By JESSICA WETZLER
Daily News-Record 4/19/19
HARRISONBURG — Gov. Ralph Northam announced Wednesday the recipients of the Virginia Housing Trust Fund Homeless Reduction Grants worth $2.2 million, including local nonprofit Mercy House.
Through a competitive process, 30 projects that target efforts to reduce homelessness were selected for the funds.
Mercy House was awarded the maximum grant of $100,000.
This is the third year in a row Mercy House has received the Virginia Housing Fund Homeless Reduction Grant.
“We are grateful to the governor and the commonwealth of Virginia to do this work for our rehousing program,” said Shannon Good, executive director of Mercy House.
Established in 1988, Mercy House serves Harrisonburg and Winchester, as well as the counties of Clarke, Frederick, Page, Rockingham, Shenandoah and Warren.
Its mission is to provide food, clothes and shelter to homeless families with dependent children in the area.
Since 2008, Mercy House has been combating poverty and homelessness in the community through its rapid rehousing program. The program provides those who are homeless with a living facility and a chance to get re- familiarized with “normal life.”
“The program is to get those who are literally homeless back into permanent housing,” Good said. “Last year, we helped 150 families. We don’t just serve Mercy House people; we serve the homeless community.”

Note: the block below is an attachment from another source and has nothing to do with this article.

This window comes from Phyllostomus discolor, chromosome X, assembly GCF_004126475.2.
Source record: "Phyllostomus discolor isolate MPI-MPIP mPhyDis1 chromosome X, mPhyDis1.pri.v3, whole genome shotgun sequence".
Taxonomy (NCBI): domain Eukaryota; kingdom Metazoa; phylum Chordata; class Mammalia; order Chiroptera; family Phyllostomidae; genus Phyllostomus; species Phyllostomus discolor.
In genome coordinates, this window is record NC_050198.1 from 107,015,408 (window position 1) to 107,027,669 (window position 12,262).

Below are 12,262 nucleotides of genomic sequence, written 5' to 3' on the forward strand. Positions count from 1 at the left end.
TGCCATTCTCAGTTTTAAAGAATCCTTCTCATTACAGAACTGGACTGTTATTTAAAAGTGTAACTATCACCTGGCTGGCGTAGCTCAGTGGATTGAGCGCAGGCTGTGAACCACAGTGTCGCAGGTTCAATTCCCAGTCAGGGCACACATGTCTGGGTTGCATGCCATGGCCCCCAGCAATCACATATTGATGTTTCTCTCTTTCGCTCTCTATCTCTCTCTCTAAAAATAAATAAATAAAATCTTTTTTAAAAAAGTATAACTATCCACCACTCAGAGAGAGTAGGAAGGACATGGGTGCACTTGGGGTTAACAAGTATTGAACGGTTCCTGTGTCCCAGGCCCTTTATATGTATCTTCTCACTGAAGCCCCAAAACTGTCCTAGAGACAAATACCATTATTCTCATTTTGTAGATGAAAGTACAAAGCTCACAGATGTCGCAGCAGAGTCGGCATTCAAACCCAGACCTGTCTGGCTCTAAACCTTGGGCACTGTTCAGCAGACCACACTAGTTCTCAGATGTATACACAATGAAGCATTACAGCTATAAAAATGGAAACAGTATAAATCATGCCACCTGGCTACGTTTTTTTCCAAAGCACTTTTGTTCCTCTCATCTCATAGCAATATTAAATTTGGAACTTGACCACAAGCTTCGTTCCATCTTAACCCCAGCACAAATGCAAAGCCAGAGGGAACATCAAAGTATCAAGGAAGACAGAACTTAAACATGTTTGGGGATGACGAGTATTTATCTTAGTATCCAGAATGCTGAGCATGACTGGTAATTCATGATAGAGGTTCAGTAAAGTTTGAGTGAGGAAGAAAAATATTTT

Families are placed into market rate housing with the focus on getting them back on their feet.
Although holding a job is not a requirement, Good said some sort of income is needed to sustain the housing.
“Majority of the program is to get people employed again,” Good said.
Good, who has been executive director since 2014, said the nonprofit received its first $100,000 Virginia Housing Trust Fund Homeless Reduction Grant last year, helping 42 families with the grant funding alone. “Everyone works better with a roof over their head,” Good said.
Good said they are hoping to match the number of families they can re- place with this year’s grant.
Successful efforts by Northam and the General Assembly to increase the Virginia Housing Trust Fund allowed an additional 16 projects to be rewarded this year, according to a press release from Northam’s office. The additional funding totaled $1.1 million.
“We know that having a stable, safe and affordable place to live is key to achieving positive educational outcomes, securing a good job, and leading a healthy, productive life,” Northam said in a press release. “With this funding, we are working to strengthen our communities and ensure that no Virginian is left behind.”